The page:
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*CONTENT WARNING: This article contains discussion about gun violence.*
In Aug. 2020, Kyle Rittenhouse was charged with homicide, attempted homicide, and reckless endangerment. 15 months later, after three and a half days of deliberation, a grand jury found him not guilty on all charges.
Over the past year, the Rittenhouse trial has made headlines in association with both the Black Lives Matter movement as well as the age-old debate surrounding the second amendment right to bear arms in the US. More recently, the jury’s verdict has sparked conversations on social media about the current legal system and how it unfairly protects some while penalizing others.
Rittenhouse was charged for shooting his AR-style semi-automatic rifle during the Kenosha protests, which were taking place in response to the shooting of Jacob Blake, a Black man, by a white Kenosha police officer. The incident killed Joseph Rosenbaum and Anthony Huber, and severely wounded Gaige Grosskreutz, who were attending the protests.
For a system that claims to fight for justice, it would appear that even in the 21st century, white people continue to have a leg up. Today, Kyle Rittenhouse walks free without facing any consequences for the loss(es) of life he was responsible for. While Rittenhouse received a fair trial, following the official guidelines set out in the constitution, people of colour are too often denied the same.
Many have drawn comparisons between the Kyle Rittenhouse case and Tamir Rice, a 12-year-old boy who was killed by a Cleveland police officer in 2014 for playing with a toy gun at a local park. Both Rittenhouse and Rice were underage when law enforcement found them holding firearms. Rittenhouse was charged and eventually acquitted, while Rice’s actions (which were completely legal) cost him his life. In both cases, the white men responsible for shooting their victims walked away scot-free.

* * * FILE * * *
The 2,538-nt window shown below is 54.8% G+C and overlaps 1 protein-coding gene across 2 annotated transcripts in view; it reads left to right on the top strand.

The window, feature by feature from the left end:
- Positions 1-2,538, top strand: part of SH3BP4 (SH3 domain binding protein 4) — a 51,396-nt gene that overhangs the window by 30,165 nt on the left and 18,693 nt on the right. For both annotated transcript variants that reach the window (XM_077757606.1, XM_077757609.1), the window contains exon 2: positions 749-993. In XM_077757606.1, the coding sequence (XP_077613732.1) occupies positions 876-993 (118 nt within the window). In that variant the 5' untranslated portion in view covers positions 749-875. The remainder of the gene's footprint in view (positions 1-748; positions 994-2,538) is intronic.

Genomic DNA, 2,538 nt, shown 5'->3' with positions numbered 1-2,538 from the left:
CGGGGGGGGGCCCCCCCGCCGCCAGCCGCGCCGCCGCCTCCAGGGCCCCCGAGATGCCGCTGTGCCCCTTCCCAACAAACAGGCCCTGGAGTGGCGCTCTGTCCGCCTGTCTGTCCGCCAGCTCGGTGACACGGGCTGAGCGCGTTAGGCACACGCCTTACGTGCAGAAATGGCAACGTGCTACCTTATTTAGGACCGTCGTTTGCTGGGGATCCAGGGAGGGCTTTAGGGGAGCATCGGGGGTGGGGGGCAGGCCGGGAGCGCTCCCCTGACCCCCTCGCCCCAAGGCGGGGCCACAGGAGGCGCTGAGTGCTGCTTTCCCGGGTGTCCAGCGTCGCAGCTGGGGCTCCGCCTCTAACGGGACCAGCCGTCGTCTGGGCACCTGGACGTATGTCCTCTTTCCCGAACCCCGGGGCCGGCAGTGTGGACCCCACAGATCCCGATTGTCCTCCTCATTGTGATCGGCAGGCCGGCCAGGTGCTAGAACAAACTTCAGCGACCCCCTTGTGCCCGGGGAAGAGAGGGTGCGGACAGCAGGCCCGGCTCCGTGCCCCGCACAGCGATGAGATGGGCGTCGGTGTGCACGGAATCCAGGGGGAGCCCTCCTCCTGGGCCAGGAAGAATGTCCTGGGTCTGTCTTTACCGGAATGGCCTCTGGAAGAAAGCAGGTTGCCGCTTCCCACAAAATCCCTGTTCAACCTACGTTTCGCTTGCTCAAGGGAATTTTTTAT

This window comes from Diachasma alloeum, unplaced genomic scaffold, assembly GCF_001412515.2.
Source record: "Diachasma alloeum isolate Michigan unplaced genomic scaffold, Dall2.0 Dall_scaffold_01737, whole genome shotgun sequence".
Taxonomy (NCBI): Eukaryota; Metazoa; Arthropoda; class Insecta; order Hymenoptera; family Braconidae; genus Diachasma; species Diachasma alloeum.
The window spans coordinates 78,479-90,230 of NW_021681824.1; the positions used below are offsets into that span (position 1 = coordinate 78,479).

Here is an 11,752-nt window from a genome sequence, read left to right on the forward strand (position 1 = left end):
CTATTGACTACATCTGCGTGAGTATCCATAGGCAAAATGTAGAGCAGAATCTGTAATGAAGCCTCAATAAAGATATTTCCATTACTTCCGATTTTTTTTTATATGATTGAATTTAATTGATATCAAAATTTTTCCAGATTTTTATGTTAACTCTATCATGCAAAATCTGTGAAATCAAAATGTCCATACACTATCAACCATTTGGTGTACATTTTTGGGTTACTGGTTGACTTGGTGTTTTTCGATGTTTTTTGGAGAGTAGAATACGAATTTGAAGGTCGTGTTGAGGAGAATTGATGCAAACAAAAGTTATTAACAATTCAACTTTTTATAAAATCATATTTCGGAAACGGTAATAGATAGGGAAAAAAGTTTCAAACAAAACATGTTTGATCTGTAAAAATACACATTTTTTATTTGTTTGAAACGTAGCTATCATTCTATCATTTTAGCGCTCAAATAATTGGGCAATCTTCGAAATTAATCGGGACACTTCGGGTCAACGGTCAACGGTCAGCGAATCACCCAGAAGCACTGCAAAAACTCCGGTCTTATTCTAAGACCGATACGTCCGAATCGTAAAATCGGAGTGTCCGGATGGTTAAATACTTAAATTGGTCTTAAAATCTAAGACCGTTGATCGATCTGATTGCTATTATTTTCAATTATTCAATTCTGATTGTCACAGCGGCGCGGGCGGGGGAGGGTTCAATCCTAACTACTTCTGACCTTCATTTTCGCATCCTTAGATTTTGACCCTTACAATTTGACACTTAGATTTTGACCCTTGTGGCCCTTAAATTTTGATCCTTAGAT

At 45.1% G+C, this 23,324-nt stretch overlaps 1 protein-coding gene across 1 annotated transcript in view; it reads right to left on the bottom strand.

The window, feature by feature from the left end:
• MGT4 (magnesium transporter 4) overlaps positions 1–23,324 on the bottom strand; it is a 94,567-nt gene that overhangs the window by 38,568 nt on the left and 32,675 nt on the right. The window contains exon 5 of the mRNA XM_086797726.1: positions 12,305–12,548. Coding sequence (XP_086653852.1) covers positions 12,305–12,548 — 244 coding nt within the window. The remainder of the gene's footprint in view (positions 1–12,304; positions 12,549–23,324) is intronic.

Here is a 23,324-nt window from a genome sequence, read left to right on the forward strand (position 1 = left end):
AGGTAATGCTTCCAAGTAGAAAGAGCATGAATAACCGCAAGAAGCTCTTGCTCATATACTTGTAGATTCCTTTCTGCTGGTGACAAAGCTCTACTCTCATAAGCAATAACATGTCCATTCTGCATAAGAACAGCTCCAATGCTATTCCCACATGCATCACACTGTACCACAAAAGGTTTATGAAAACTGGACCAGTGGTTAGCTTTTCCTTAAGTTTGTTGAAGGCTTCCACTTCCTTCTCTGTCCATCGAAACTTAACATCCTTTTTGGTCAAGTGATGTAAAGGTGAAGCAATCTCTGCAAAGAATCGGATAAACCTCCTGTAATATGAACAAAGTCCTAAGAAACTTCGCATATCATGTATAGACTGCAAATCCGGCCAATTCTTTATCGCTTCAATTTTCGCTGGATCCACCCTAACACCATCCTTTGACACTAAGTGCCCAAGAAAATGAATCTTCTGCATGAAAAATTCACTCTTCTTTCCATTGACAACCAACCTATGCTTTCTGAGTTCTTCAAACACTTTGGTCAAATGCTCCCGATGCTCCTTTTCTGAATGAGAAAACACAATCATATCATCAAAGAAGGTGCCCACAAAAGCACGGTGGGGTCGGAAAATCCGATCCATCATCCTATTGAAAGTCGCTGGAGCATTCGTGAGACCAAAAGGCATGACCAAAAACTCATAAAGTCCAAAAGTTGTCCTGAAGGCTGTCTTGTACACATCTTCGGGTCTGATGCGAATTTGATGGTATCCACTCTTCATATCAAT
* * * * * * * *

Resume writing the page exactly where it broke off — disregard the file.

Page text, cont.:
Furthermore, there are some gaps in Rittenhouse’s trial that have yet to be filled in. Rittenhouse has gone on record saying that he attended the protests in Kenosha to protect property from being destroyed by rioters. However, since the beginning of his trial, his legal team has claimed that he was acting in self-defence. This is what the jury ultimately accepted as the truth, but it’s still unclear to the public: was he protecting the property or was he protecting himself? More importantly, would a person of colour have gotten away with a flawed defence like his?
The Rittenhouse case has once again exposed how the current legal system not only allows but supports white defendants seeking to escape accountability. This verdict has reminded me, and people of colour everywhere, that our credibility will always be limited by the colour of our skin and that unlike our white counterparts, we are not innocent until proven guilty in a court of law.